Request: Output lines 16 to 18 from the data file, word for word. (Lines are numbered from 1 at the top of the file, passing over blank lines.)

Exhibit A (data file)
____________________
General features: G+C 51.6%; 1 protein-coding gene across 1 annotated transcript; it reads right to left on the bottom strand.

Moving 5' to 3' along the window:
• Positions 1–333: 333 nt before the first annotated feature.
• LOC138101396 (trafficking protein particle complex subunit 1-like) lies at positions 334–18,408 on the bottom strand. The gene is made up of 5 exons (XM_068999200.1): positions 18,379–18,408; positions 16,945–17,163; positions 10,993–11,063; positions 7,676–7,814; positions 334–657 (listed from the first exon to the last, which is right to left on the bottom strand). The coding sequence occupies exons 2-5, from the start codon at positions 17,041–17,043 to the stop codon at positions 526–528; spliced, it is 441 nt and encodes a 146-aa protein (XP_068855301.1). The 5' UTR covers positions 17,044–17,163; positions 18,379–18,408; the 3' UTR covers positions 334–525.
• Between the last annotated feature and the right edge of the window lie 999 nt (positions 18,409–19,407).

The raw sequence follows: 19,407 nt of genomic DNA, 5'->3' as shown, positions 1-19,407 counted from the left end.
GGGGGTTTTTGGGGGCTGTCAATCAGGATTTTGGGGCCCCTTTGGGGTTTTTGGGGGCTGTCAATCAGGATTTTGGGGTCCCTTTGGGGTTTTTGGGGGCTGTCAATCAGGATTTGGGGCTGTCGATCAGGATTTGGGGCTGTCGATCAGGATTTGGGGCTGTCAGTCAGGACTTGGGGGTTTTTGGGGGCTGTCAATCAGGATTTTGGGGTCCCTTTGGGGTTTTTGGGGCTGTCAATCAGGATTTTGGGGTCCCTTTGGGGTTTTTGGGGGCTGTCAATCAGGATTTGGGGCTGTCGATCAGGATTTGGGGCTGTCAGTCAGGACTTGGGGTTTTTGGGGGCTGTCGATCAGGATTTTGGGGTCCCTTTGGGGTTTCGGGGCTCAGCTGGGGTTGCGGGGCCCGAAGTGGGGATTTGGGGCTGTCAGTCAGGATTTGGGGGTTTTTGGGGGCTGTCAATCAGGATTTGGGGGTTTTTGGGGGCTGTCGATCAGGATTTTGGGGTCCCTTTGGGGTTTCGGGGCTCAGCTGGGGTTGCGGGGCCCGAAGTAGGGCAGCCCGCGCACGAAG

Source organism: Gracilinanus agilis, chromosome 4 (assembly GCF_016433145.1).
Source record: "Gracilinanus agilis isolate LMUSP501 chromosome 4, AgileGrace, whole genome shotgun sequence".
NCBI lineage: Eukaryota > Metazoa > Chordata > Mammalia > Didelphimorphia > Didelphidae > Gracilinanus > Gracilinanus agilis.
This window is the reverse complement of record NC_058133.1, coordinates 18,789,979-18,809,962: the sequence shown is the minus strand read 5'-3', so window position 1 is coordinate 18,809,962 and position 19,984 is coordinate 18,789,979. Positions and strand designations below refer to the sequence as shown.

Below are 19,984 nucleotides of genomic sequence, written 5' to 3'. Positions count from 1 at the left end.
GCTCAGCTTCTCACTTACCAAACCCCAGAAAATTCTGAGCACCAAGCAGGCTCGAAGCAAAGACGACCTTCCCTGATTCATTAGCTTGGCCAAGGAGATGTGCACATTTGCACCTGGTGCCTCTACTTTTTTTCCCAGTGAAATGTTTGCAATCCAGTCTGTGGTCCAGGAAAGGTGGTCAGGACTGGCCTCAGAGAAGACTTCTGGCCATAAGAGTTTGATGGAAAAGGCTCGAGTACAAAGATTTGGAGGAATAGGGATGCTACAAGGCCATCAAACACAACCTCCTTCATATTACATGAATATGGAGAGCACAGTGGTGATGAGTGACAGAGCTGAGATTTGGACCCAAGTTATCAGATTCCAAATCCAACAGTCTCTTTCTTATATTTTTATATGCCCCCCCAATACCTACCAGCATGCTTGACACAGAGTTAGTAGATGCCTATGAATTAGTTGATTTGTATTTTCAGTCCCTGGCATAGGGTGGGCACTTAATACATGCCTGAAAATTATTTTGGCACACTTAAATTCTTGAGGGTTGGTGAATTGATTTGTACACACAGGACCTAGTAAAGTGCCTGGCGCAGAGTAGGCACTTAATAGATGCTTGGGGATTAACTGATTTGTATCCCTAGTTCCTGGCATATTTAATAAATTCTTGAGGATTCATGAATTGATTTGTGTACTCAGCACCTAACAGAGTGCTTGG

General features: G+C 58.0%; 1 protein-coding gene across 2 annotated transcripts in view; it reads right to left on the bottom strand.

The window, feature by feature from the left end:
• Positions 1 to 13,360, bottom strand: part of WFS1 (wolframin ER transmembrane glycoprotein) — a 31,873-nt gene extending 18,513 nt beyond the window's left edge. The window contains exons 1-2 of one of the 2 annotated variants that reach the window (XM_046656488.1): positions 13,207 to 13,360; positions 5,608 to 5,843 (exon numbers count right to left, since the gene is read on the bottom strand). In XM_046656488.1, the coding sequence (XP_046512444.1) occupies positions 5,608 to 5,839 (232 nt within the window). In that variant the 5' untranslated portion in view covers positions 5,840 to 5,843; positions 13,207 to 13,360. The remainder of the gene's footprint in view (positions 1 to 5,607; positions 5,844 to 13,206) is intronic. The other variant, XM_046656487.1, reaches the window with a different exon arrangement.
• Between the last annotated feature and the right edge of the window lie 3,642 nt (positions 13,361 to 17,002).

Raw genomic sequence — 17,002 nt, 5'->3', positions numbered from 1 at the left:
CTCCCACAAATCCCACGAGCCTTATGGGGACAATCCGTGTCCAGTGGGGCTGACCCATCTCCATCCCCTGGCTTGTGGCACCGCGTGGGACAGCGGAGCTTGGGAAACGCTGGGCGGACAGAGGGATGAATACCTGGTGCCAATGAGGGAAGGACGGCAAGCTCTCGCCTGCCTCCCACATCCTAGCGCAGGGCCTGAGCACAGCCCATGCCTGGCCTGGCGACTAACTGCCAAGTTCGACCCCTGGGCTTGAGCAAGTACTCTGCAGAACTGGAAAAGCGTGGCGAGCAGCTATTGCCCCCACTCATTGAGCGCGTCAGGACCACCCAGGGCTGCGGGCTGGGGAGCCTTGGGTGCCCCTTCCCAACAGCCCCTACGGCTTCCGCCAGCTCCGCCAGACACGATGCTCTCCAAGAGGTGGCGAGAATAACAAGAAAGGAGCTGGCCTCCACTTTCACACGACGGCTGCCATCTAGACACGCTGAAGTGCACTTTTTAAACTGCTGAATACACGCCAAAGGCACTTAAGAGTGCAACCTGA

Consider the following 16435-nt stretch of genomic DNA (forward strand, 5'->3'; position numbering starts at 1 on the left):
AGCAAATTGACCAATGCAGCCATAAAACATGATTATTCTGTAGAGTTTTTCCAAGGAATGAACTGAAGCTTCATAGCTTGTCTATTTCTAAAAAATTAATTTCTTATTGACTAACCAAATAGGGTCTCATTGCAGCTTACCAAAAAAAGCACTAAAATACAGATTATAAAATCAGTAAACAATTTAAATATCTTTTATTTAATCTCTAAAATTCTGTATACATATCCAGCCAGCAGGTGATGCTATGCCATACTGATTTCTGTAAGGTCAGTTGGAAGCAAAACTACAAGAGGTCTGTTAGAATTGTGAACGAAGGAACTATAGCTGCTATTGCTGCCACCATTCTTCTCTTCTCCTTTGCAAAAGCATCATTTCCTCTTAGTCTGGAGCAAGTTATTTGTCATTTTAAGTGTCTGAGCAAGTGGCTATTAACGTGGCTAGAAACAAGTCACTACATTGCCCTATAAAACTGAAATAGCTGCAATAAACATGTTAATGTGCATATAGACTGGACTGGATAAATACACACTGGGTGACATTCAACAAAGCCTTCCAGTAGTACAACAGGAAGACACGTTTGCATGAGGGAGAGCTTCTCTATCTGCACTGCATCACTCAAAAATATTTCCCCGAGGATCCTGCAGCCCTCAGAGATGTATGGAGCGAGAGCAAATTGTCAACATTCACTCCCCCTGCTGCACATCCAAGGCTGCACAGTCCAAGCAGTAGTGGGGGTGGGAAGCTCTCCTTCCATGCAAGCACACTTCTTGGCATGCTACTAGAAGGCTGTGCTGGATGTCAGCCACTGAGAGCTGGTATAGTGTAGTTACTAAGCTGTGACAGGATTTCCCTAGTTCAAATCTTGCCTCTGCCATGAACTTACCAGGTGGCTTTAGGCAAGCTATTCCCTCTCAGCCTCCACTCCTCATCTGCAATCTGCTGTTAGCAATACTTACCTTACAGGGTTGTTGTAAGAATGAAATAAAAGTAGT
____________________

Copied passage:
• Positions 1 to 13,360, bottom strand: part of WFS1 (wolframin ER transmembrane glycoprotein) — a 31,873-nt gene extending 18,513 nt beyond the window's left edge. The window contains exons 1-2 of one of the 2 annotated variants that reach the window (XM_046656488.1): positions 13,207 to 13,360; positions 5,608 to 5,843 (exon numbers count right to left, since the gene is read on the bottom strand). In XM_046656488.1, the coding sequence (XP_046512444.1) occupies positions 5,608 to 5,839 (232 nt within the window). In that variant the 5' untranslated portion in view covers positions 5,840 to 5,843; positions 13,207 to 13,360. The remainder of the gene's footprint in view (positions 1 to 5,607; positions 5,844 to 13,206) is intronic. The other variant, XM_046656487.1, reaches the window with a different exon arrangement.
• Between the last annotated feature and the right edge of the window lie 3,642 nt (positions 13,361 to 17,002).

Raw genomic sequence — 17,002 nt, 5'->3', positions numbered from 1 at the left: